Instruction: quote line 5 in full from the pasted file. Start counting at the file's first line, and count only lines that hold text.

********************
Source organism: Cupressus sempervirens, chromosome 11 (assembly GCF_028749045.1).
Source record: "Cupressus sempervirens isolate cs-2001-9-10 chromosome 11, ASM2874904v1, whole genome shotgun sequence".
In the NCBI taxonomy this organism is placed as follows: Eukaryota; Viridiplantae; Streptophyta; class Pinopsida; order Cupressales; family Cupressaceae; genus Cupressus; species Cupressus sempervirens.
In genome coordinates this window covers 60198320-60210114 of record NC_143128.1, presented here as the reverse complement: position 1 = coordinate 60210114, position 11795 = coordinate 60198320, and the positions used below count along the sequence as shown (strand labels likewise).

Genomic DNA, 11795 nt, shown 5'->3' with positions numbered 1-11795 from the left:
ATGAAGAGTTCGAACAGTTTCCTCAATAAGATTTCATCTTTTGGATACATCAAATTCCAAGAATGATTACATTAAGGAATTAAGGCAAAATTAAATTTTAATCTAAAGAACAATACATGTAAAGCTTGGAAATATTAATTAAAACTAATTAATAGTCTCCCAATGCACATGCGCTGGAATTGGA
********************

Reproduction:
Genomic DNA, 11795 nt, shown 5'->3' with positions numbered 1-11795 from the left: